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MÁLAGA , port in Andalusia, S. Spain. A Phoenician-Punic necropolis has been discovered there. In the Muslim period, the Jewish quarter was located in the eastern part of the city: the cemetery was on the slopes of Gibralfaro. In 863, at the time of the heresy of the bishop of Málaga, Hostegesis, he was alleged to have attached Jews from Málaga to the regional clerical councils as specialists in the principles of Christianity. Málaga served as a refuge for *Samuel ha-Nagid and other Jews who reached there in 1013 after the Berbers captured Córdoba. Solomon ibn *Gabirol was born in Málaga (c. 1021). In the mid-11th century the Jews numbered 200 out of a population of approximately 20,000.

When Málaga was captured by Ferdinand and Isabella in 1487 there were 100 Jewish families living there, and another group of 55 Jews were living in nearby Vélez-Málaga. All these were taken captive. The Jews of the kingdom had to pay 10 million maravedis for their ransom. Abraham *Seneor and Meir of Segovia traveled through Andalusia to raise the money, and Solomon *Ibn Verga was also active.

The Catholic Monarchs had already ordered in 1490 that Málaga should be settled by Christians. The Jews and Moors, excepting certain Moors named in the royal edict, were ordered to leave Málaga within 15 days. Sixty-two exiles whose names were stated left Málaga, most of them persons in poor circumstances. Judah b. Jacob *Ḥayyat in his introduction to Ma'arekhet ha-Elohut records how on leaving Portugal in 1493 his ship was seized by Basque pirates and brought to Málaga, where local clergy attempted to convert the captives. The community of Málaga was revived in the early 1960s by Jews from North Africa. It has a community center and is affiliated to the organization of Jewish communities in Spain.


Baer, Spain, 2 (1966), index; Baer, Urkunden, 1 (1929), index; Ashtor, Korot, 1 (1960), 29, 63–64; idem, in: Zion, 28 (1963), 52–53; J. Millás Vallicrosa, in: Sefarad, 1 (1941), 316; A. Garcia y Bellido, ibid., 2 (1942), 25f., 52, 83, 90, 286f.; L. Torres Balba, in: Al Andalus, 19 (1954), 197; J. Wiseman, Roman Spain (1956), 200; Suárez Fernández, Documentos, index; M.A. Ladero Quesada, in: Hispania, 27 (1967), 76–83 (Sp.). add. bibliography: C. Carrete Parrondo, in: Actas del I Congreso de Historia de Andalucía (1978), vol. 1, Andalucía medieval, 321–27; Y. Kaplan, in: Actas del I Congreso de Historia de Andalucía (1978), vol. 2, Andalucía moderna, 109–16; M.F. García Casar, in: Helmantica, 33 (1982), 157–62; M.I. Pérez de Colosía Rodríguez, Auto inquisitorial de 1672: el criptojudísmo en Málaga (1984).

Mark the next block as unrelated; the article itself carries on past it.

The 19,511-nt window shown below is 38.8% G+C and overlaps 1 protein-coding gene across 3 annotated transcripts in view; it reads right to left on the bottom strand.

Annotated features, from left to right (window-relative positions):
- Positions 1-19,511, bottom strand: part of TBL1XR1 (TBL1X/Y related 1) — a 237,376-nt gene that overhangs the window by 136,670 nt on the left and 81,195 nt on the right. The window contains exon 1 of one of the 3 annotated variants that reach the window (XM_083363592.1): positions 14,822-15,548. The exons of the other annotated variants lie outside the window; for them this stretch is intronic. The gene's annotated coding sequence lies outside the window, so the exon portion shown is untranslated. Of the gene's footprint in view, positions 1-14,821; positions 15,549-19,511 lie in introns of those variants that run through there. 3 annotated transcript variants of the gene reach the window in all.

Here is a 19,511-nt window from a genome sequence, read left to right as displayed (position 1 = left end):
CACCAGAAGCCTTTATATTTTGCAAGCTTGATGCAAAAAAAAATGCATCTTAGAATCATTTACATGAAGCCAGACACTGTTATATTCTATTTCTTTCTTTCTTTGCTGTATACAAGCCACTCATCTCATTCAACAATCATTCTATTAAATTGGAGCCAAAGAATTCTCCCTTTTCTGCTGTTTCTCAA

[Haim Beinart]

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Málagadogger, flogger, Hoggar, hogger, jogger, logger, slogger, Wagga Waggabrolga, Olga, Volgaconga, conger, donga, Rarotonga •pettifogger • footslogger •cataloguer (US cataloger) •auger, augur •ogre, Saratoga, toga, yoga •beluga, cougar, Kaluga, Kruger, Luger •sugar, Zeebrugge •bugger, hugger, lugger, mugger, plugger, rugger, slugger, Srinagar, tugger •mulga, vulgar •hunger, sangha, Younger •scandalmonger • scaremonger •fishmonger •warmonger, whoremonger •ironmonger • hugger-mugger •costermonger • Málaga •Berger, burger, burgher •hamburger • beefburger •cheeseburger • Limburger •Vegeburger • Erzgebirge •Luxembourger

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Málaga City and seaport at the mouth of the River Guadalmedina; capital of Málaga province, Andalusia, s Spain. Founded in the 12th century bc by the Phoenicians, the Moors captured Malaga in ad 711, and it prospered as a major trading port. Spain regained Málaga in 1487. During the Spanish Civil War, Franco took the city from the Loyalists. Tourism swelled Málaga's population and spilled over into the resorts of Torremolinos, Marbella, and Fuengirola. Industries: wine, beer, textiles. Pop. (2001) 531,565.

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Malaga white wine exported from Malaga, a seaport in the south of Spain. XVII (Mallego, Maligo).

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